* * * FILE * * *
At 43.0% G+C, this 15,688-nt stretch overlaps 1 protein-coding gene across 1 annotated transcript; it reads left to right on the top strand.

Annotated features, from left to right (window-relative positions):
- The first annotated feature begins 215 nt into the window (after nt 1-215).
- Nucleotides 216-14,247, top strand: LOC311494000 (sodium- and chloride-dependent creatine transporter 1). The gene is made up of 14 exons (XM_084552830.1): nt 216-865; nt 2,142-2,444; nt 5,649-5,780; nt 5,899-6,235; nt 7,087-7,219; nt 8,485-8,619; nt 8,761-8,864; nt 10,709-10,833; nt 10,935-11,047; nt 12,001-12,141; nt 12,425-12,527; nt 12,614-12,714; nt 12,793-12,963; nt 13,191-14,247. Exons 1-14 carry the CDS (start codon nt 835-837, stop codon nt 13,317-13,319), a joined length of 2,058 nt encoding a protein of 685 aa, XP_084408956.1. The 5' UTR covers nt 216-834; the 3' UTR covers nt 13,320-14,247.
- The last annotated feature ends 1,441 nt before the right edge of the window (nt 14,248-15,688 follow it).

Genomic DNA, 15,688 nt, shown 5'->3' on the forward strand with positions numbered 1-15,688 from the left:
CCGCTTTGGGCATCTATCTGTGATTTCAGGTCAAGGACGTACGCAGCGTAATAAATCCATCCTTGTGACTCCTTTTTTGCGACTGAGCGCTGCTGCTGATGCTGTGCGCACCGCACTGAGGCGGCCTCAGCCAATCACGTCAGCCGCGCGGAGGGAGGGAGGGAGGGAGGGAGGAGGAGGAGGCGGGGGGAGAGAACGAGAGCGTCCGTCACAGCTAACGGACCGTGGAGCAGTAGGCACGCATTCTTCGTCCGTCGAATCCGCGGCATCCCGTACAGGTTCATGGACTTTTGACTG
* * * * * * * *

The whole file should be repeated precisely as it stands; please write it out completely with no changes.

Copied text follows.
At 43.0% G+C, this 15,688-nt stretch overlaps 1 protein-coding gene across 1 annotated transcript; it reads left to right on the top strand.

Annotated features, from left to right (window-relative positions):
- The first annotated feature begins 215 nt into the window (after nt 1-215).
- Nucleotides 216-14,247, top strand: LOC311494000 (sodium- and chloride-dependent creatine transporter 1). The gene is made up of 14 exons (XM_084552830.1): nt 216-865; nt 2,142-2,444; nt 5,649-5,780; nt 5,899-6,235; nt 7,087-7,219; nt 8,485-8,619; nt 8,761-8,864; nt 10,709-10,833; nt 10,935-11,047; nt 12,001-12,141; nt 12,425-12,527; nt 12,614-12,714; nt 12,793-12,963; nt 13,191-14,247. Exons 1-14 carry the CDS (start codon nt 835-837, stop codon nt 13,317-13,319), a joined length of 2,058 nt encoding a protein of 685 aa, XP_084408956.1. The 5' UTR covers nt 216-834; the 3' UTR covers nt 13,320-14,247.
- The last annotated feature ends 1,441 nt before the right edge of the window (nt 14,248-15,688 follow it).

Genomic DNA, 15,688 nt, shown 5'->3' on the forward strand with positions numbered 1-15,688 from the left:
CCGCTTTGGGCATCTATCTGTGATTTCAGGTCAAGGACGTACGCAGCGTAATAAATCCATCCTTGTGACTCCTTTTTTGCGACTGAGCGCTGCTGCTGATGCTGTGCGCACCGCACTGAGGCGGCCTCAGCCAATCACGTCAGCCGCGCGGAGGGAGGGAGGGAGGGAGGGAGGAGGAGGAGGCGGGGGGAGAGAACGAGAGCGTCCGTCACAGCTAACGGACCGTGGAGCAGTAGGCACGCATTCTTCGTCCGTCGAATCCGCGGCATCCCGTACAGGTTCATGGACTTTTGACTG